The simulations of Where’s Waldo searches carried out searches via bottom-up, cognitive, and motivational pathways through direct or indirect interactions from the What-to-Where streams to locate Waldo. To create the search scenes, each of the 24 learned objects was placed randomly in a non-foveal position to serve as Waldo. The other eight search scene positions were filled by randomly chosen objects from the other two reinforcement learning groups, so that Waldo was the only object associated with its value category in each scene. The Waldos in these 24 search scenes were then searched bottom-up, cognitively, and motivationally via both direct and indirect pathways, yielding 144 search trials in all. In addition to showing that Waldo could be found in all these cases, search reaction times were also simulated to illustrate the total effect of the number of processing stages that were used to carry out the search trials.

8.1. View-Invariant Object Category Learning

The first simulation shows how view-invariant object categories can be learned within the full ARTSCAN Search architecture. It uses Figure 8B as the scenic input to illustrate the dynamics of how an attentional shroud forms around an attended object, collapses through time, and shifts to another object. In Figure 9A, a shroud forms around a soccer ball, then a cellphone, and finally a motorcycle. Figure 9B shows the level of habituative transmitter gating [Equations (A37, A42)], which is one of the IOR mechanisms that regulates shroud collapse and switching. In particular, shroud collapse induces a reset signal [Equations (A50–A52)] that allows other objects to start to compete for the next attentional shroud. Consistent with the nomenclature proposed by Posner (1980), these shroud changes through time illustrate how attention can be disengaged, move, and engaged by different object surfaces.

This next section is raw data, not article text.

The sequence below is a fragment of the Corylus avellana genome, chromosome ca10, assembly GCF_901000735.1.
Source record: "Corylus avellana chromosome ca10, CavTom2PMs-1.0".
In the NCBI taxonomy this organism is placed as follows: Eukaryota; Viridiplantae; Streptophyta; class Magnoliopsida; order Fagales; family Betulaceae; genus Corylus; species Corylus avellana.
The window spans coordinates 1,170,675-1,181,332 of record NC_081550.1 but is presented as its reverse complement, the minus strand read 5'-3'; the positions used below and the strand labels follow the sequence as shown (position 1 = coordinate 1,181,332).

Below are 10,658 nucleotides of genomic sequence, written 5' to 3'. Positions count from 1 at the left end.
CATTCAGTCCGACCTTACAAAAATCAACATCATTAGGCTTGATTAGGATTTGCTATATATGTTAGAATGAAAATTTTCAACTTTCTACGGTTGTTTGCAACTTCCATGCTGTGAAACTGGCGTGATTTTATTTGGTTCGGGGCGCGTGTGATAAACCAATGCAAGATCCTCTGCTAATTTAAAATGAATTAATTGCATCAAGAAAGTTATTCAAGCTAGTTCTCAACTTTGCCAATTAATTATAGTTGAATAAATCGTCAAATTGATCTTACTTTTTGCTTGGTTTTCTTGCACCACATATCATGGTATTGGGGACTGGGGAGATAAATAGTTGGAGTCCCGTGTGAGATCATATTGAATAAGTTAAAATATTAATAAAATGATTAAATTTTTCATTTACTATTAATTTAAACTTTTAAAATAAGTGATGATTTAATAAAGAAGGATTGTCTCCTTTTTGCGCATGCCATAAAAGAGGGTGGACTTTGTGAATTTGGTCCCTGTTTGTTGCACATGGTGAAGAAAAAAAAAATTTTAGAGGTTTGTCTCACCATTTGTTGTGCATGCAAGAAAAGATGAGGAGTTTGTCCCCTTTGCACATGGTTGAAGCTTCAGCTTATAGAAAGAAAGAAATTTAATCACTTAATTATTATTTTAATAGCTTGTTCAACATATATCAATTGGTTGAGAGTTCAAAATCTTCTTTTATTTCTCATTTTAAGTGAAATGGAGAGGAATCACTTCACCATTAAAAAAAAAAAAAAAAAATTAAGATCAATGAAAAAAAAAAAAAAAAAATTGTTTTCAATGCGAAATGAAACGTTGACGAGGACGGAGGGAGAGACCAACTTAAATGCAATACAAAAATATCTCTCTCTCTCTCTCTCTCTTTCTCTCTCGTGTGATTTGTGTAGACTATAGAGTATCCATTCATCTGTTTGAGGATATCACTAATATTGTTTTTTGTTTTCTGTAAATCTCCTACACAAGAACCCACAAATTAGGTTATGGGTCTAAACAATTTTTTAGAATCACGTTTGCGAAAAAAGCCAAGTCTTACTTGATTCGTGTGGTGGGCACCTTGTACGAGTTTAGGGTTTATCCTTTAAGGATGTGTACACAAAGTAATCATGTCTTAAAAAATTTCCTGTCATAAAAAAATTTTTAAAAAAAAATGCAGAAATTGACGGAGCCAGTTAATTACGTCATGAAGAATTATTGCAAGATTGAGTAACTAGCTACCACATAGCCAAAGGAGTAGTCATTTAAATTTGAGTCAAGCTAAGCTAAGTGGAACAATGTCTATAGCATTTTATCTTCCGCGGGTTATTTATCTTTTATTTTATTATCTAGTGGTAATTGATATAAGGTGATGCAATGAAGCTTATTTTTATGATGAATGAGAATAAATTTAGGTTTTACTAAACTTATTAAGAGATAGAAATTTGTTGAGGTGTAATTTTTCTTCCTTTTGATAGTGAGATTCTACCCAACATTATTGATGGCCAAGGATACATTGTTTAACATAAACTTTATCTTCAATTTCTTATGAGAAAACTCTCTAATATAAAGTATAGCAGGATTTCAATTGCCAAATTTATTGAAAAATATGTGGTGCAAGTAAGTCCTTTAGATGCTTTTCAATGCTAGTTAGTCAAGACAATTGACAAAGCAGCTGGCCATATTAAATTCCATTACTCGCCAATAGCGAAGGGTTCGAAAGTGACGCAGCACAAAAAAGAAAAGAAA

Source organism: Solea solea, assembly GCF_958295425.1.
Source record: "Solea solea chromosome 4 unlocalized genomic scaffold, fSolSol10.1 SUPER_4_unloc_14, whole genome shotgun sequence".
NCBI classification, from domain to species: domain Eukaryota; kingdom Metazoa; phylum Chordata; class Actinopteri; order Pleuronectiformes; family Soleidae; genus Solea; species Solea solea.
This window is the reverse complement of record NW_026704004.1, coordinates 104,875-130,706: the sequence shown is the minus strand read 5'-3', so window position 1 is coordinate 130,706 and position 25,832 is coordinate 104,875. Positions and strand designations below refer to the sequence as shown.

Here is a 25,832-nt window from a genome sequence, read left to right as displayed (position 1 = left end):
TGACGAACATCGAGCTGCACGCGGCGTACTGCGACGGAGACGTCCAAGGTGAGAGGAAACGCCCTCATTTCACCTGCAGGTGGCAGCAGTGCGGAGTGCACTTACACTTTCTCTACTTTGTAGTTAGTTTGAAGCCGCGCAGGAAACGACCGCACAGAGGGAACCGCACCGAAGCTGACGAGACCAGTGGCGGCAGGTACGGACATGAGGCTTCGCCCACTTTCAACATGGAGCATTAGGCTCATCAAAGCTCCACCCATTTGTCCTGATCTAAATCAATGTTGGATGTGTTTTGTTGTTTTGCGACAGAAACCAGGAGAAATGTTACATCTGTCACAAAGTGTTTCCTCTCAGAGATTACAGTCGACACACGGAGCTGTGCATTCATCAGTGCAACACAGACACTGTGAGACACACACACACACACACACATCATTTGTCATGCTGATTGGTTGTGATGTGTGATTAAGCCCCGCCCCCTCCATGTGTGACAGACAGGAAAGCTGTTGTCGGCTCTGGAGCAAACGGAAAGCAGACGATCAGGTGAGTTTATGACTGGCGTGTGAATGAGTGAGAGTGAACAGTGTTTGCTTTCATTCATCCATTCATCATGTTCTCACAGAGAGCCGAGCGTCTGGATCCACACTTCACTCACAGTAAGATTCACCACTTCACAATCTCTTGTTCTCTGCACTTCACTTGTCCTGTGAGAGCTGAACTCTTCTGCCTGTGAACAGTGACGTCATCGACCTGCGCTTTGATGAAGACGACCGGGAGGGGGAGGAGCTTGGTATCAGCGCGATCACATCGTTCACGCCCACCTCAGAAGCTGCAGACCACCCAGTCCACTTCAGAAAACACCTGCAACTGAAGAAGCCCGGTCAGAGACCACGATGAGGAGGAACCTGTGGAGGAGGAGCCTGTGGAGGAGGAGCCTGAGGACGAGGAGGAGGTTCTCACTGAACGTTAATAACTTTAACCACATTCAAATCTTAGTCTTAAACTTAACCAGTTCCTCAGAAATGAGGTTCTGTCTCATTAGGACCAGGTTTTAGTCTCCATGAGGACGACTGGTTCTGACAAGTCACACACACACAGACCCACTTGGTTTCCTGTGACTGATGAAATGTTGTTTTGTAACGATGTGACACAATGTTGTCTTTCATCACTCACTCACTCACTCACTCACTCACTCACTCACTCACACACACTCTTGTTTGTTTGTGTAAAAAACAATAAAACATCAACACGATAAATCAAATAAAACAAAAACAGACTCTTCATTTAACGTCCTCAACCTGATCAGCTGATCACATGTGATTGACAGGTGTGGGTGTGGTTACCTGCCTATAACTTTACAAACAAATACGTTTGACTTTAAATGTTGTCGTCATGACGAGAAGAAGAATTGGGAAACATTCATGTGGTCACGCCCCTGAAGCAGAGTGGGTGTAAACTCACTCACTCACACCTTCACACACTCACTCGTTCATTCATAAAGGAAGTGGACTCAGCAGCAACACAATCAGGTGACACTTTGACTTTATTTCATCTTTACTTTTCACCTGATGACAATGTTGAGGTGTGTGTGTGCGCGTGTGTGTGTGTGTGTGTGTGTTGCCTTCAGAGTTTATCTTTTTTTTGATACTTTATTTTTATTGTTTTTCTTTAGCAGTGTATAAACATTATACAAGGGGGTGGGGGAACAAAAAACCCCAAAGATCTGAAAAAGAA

FIGURE 9
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Figure 9. Temporal dynamics of model simulations in spatial attention map and corresponding habituative transmitter representation. The input to the simulation contains three objects: a soccer ball, a cellphone, and a motorcycle (see Figure 8B). Each slice represents neural activity at each time step. Darker colors represent lower values. (A) Spatial attention map activity in time series when the attentional shroud forms around the attended object. In this case, shroud formation travels from soccer to ocellphone and then to motorcycle. (B) Habituative transmitter levels during the times corresponding to (A).

Figure 10 details the results of view-invariant object category learning of these three objects during reinforcement learning trials. Within a simulation trial, three successive formations and collapses of attentional shrouds in the Where stream (Figure 10A) support learning of three object categories in the What stream. About 24 views are generated (three objects by approximately eight eye movements) leading to learning of the corresponding view-specific categories and activation of the corresponding view category integrator neurons which, in turn, are associated with three view-invariant object category neurons.

FIGURE 10